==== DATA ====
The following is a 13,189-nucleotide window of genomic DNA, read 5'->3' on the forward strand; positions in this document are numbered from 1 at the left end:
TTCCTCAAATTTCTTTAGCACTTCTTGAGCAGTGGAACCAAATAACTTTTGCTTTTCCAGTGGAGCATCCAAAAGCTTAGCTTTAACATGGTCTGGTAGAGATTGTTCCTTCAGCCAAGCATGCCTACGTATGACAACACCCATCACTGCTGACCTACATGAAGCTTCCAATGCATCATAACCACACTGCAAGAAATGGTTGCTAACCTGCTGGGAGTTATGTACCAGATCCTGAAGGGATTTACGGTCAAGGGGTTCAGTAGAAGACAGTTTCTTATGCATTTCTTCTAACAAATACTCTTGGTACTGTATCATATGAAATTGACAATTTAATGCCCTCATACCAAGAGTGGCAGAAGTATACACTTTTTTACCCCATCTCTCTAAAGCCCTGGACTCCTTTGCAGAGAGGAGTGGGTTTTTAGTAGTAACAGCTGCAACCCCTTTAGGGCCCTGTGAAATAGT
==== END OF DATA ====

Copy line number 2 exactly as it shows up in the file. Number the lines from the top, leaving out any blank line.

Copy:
TTCCTCAAATTTCTTTAGCACTTCTTGAGCAGTGGAACCAAATAACTTTTGCTTTTCCAGTGGAGCATCCAAAAGCTTAGCTTTAACATGGTCTGGTAGAGATTGTTCCTTCAGCCAAGCATGCCTACGTATGACAACACCCATCACTGCTGACCTACATGAAGCTTCCAATGCATCATAACCACACTGCAAGAAATGGTTGCTAACCTGCTGGGAGTTATGTACCAGATCCTGAAGGGATTTACGGTCAAGGGGTTCAGTAGAAGACAGTTTCTTATGCATTTCTTCTAACAAATACTCTTGGTACTGTATCATATGAAATTGACAATTTAATGCCCTCATACCAAGAGTGGCAGAAGTATACACTTTTTTACCCCATCTCTCTAAAGCCCTGGACTCCTTTGCAGAGAGGAGTGGGTTTTTAGTAGTAACAGCTGCAACCCCTTTAGGGCCCTGTGAAATAGT